Image of a corner of the earthwork and ditch. in the distance the walls of the castle and nearby church can be seen

A corner of the earthwork and ditch. In the distance the walls of the castle and nearby church can be seen

So, what happened? Certainly, the garrison felt strong enough to defy a summons to surrender on 9 October, even though it was hugely outnumbered by the 6,000 strong Parliamentarian army that now surrounded the castle.  All the Royalists had to do was hold out until help came. Unfortunately for them, it didn’t. The relief force from Newark was utterly destroyed by Generals Fairfax and Cromwell at Winceby on 11 October 1643, so whether it manned a strong earthwork fort or not, the castle’s garrison was doomed.  Finally giving up hope, they surrendered on 14 November and Bolingbroke’s brief moment of glory in the great civil war was over.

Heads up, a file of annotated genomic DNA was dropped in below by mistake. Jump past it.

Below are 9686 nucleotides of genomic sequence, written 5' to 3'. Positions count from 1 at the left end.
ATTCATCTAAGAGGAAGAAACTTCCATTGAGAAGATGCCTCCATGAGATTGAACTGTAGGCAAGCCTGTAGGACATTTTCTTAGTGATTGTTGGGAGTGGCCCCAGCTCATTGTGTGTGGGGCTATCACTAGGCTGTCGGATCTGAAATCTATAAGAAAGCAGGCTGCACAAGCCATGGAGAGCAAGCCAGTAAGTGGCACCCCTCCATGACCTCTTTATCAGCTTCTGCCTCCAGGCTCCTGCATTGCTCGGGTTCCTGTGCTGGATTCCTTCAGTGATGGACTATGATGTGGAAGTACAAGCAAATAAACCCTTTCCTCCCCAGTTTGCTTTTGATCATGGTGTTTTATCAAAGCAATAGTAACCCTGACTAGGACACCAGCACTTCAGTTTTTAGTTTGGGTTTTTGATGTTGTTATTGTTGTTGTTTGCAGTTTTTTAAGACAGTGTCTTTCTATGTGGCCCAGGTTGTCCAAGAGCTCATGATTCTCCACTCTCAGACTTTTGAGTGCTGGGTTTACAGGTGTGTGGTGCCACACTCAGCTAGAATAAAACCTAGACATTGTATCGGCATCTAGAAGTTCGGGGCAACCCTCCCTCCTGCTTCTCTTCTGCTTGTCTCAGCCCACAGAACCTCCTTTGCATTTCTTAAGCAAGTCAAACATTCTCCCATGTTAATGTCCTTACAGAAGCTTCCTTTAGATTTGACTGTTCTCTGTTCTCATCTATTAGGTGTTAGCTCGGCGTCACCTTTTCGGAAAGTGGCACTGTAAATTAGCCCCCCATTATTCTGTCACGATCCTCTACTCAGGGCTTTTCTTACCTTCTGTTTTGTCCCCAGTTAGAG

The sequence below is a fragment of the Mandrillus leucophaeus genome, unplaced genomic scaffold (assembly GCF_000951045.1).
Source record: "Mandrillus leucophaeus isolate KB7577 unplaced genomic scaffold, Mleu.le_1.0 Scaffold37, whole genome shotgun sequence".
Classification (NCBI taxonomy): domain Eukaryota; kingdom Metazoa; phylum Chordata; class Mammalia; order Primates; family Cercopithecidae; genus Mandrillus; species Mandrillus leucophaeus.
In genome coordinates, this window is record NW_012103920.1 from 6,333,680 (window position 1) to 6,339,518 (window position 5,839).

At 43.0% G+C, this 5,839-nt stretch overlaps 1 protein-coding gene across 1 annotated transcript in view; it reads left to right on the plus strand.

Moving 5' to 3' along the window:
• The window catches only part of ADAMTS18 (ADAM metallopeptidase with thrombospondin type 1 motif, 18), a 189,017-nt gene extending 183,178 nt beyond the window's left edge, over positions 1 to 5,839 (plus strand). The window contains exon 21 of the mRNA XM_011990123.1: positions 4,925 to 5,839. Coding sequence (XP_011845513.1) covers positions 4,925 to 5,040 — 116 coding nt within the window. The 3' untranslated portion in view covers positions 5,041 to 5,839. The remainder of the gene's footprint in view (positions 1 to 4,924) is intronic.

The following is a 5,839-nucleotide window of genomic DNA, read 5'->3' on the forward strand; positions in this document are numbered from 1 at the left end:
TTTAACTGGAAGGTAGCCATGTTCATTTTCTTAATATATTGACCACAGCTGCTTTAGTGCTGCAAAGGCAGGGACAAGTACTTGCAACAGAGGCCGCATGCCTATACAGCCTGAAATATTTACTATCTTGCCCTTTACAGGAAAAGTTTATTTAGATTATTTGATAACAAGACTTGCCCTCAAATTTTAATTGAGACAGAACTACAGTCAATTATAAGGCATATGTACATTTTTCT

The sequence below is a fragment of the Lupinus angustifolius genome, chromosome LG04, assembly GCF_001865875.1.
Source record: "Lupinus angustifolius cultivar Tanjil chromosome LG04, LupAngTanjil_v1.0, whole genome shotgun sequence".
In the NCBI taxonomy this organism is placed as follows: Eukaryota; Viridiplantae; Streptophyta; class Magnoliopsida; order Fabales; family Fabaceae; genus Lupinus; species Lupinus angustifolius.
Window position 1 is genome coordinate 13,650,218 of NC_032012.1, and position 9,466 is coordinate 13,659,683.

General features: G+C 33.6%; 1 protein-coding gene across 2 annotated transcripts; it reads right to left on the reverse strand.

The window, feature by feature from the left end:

So, there we have it. Until such time that a survey can be made, we won’t know if the earthwork is indeed a fort and if so, whether it was occupied at the time of the siege. I think both likely, and so welcome any views and/or evidence to support or demolish my theory. In saying this, experts from English Heritage do now appear to agree with the theory.

In October 2003 we restaged part of the siege of 1643 to commemorate the 360th anniversary of the siege and nearby Battle and Winceby. With upwards of 250 musketeers, pikemen and artillerymen from top regiments of the English Civil War Society taking part, it was a most memorable occasion.

Visitor information

To visit the fort, follow the brown signs to the castle first (where a couple of parking spaces can be found). Just inside the gate a footpath on the left leads off from the castle into the rout yard. Admission to both is unrestricted and free. Sheep often graze the rout yard during the summer, so please ensure any dogs are on a lead.

If visiting during the winter Wellington boots are recommended as parts of the rout yard can be very soggy. The ditch around the earthwork is so wide and deep that the only way into the interior or onto the bank is via the opening . Even so, it is very wet except in the driest of weather so don't try to do this unless you can leap quite a few feet and in case you miss, have wellies on and don't mind getting muddy!

Howard Giles